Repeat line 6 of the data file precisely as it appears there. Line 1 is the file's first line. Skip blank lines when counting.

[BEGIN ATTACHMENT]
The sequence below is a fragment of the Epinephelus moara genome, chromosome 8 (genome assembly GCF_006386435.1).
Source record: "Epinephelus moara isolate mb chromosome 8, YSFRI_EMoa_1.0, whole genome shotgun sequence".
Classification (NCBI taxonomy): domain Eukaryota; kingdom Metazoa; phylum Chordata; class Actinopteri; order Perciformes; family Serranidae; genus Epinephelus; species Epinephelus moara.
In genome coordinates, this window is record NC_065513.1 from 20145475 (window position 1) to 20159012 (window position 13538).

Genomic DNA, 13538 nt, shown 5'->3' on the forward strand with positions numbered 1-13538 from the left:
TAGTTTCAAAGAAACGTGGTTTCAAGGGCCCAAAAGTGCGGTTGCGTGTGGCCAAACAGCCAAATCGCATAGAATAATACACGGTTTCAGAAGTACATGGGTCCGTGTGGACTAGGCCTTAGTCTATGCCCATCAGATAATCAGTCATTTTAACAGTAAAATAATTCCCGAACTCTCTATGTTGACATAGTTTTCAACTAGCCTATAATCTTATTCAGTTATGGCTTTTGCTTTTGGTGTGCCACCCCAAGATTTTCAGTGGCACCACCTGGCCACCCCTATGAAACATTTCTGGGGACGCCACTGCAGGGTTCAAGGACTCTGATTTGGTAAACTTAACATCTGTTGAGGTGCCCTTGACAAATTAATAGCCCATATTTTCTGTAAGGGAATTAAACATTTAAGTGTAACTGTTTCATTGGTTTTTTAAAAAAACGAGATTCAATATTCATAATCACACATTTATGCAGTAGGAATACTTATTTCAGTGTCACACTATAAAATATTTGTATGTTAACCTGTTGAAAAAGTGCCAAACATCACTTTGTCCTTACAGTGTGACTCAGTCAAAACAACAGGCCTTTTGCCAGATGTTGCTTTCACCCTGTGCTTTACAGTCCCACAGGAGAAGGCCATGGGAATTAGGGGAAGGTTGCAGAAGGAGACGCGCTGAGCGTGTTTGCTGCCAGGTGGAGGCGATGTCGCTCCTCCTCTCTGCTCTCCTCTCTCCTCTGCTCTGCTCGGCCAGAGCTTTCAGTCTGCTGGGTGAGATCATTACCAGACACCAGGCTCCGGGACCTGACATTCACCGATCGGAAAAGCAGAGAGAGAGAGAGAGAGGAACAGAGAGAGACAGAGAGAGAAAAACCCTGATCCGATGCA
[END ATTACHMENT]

TAGTTTCAAAGAAACGTGGTTTCAAGGGCCCAAAAGTGCGGTTGCGTGTGGCCAAACAGCCAAATCGCATAGAATAATACACGGTTTCAGAAGTACATGGGTCCGTGTGGACTAGGCCTTAGTCTATGCCCATCAGATAATCAGTCATTTTAACAGTAAAATAATTCCCGAACTCTCTATGTTGACATAGTTTTCAACTAGCCTATAATCTTATTCAGTTATGGCTTTTGCTTTTGGTGTGCCACCCCAAGATTTTCAGTGGCACCACCTGGCCACCCCTATGAAACATTTCTGGGGACGCCACTGCAGGGTTCAAGGACTCTGATTTGGTAAACTTAACATCTGTTGAGGTGCCCTTGACAAATTAATAGCCCATATTTTCTGTAAGGGAATTAAACATTTAAGTGTAACTGTTTCATTGGTTTTTTAAAAAAACGAGATTCAATATTCATAATCACACATTTATGCAGTAGGAATACTTATTTCAGTGTCACACTATAAAATATTTGTATGTTAACCTGTTGAAAAAGTGCCAAACATCACTTTGTCCTTACAGTGTGACTCAGTCAAAACAACAGGCCTTTTGCCAGATGTTGCTTTCACCCTGTGCTTTACAGTCCCACAGGAGAAGGCCATGGGAATTAGGGGAAGGTTGCAGAAGGAGACGCGCTGAGCGTGTTTGCTGCCAGGTGGAGGCGATGTCGCTCCTCCTCTCTGCTCTCCTCTCTCCTCTGCTCTGCTCGGCCAGAGCTTTCAGTCTGCTGGGTGAGATCATTACCAGACACCAGGCTCCGGGACCTGACATTCACCGATCGGAAAAGCAGAGAGAGAGAGAGAGAGGAACAGAGAGAGACAGAGAGAGAAAAACCCTGATCCGATGCA